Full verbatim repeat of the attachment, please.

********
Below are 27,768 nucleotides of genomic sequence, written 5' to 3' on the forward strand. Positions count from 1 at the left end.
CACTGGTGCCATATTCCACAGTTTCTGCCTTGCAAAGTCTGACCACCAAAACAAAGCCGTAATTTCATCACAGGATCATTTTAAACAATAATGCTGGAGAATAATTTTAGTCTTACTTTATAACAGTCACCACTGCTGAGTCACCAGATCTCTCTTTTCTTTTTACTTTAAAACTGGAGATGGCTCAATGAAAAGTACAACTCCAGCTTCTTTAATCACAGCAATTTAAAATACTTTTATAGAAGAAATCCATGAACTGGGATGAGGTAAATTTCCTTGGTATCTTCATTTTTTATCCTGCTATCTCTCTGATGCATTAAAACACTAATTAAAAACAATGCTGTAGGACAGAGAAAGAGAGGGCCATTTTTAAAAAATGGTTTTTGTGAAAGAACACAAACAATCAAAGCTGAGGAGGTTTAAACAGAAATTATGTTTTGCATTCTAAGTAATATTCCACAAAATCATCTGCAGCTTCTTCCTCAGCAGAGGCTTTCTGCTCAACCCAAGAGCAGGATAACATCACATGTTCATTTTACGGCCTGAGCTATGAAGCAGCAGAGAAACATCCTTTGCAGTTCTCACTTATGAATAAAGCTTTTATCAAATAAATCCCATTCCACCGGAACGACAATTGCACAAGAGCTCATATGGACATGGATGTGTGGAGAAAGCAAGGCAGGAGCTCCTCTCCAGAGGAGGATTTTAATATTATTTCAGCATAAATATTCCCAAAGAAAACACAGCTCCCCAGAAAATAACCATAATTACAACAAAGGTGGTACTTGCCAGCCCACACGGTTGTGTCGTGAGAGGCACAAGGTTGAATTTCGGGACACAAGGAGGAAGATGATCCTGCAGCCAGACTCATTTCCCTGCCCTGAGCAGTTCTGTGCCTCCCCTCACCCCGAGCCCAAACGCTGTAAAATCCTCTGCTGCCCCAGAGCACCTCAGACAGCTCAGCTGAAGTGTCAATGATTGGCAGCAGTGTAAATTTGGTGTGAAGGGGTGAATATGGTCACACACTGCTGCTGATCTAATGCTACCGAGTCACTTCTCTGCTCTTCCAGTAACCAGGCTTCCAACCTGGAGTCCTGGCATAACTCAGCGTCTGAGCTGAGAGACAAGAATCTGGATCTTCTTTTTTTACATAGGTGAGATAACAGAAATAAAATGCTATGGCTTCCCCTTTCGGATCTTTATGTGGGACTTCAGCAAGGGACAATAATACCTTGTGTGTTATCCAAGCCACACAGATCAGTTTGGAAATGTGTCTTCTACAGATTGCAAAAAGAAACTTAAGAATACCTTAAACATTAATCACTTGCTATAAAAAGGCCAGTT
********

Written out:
Below are 27,768 nucleotides of genomic sequence, written 5' to 3' on the forward strand. Positions count from 1 at the left end.
CACTGGTGCCATATTCCACAGTTTCTGCCTTGCAAAGTCTGACCACCAAAACAAAGCCGTAATTTCATCACAGGATCATTTTAAACAATAATGCTGGAGAATAATTTTAGTCTTACTTTATAACAGTCACCACTGCTGAGTCACCAGATCTCTCTTTTCTTTTTACTTTAAAACTGGAGATGGCTCAATGAAAAGTACAACTCCAGCTTCTTTAATCACAGCAATTTAAAATACTTTTATAGAAGAAATCCATGAACTGGGATGAGGTAAATTTCCTTGGTATCTTCATTTTTTATCCTGCTATCTCTCTGATGCATTAAAACACTAATTAAAAACAATGCTGTAGGACAGAGAAAGAGAGGGCCATTTTTAAAAAATGGTTTTTGTGAAAGAACACAAACAATCAAAGCTGAGGAGGTTTAAACAGAAATTATGTTTTGCATTCTAAGTAATATTCCACAAAATCATCTGCAGCTTCTTCCTCAGCAGAGGCTTTCTGCTCAACCCAAGAGCAGGATAACATCACATGTTCATTTTACGGCCTGAGCTATGAAGCAGCAGAGAAACATCCTTTGCAGTTCTCACTTATGAATAAAGCTTTTATCAAATAAATCCCATTCCACCGGAACGACAATTGCACAAGAGCTCATATGGACATGGATGTGTGGAGAAAGCAAGGCAGGAGCTCCTCTCCAGAGGAGGATTTTAATATTATTTCAGCATAAATATTCCCAAAGAAAACACAGCTCCCCAGAAAATAACCATAATTACAACAAAGGTGGTACTTGCCAGCCCACACGGTTGTGTCGTGAGAGGCACAAGGTTGAATTTCGGGACACAAGGAGGAAGATGATCCTGCAGCCAGACTCATTTCCCTGCCCTGAGCAGTTCTGTGCCTCCCCTCACCCCGAGCCCAAACGCTGTAAAATCCTCTGCTGCCCCAGAGCACCTCAGACAGCTCAGCTGAAGTGTCAATGATTGGCAGCAGTGTAAATTTGGTGTGAAGGGGTGAATATGGTCACACACTGCTGCTGATCTAATGCTACCGAGTCACTTCTCTGCTCTTCCAGTAACCAGGCTTCCAACCTGGAGTCCTGGCATAACTCAGCGTCTGAGCTGAGAGACAAGAATCTGGATCTTCTTTTTTTACATAGGTGAGATAACAGAAATAAAATGCTATGGCTTCCCCTTTCGGATCTTTATGTGGGACTTCAGCAAGGGACAATAATACCTTGTGTGTTATCCAAGCCACACAGATCAGTTTGGAAATGTGTCTTCTACAGATTGCAAAAAGAAACTTAAGAATACCTTAAACATTAATCACTTGCTATAAAAAGGCCAGTT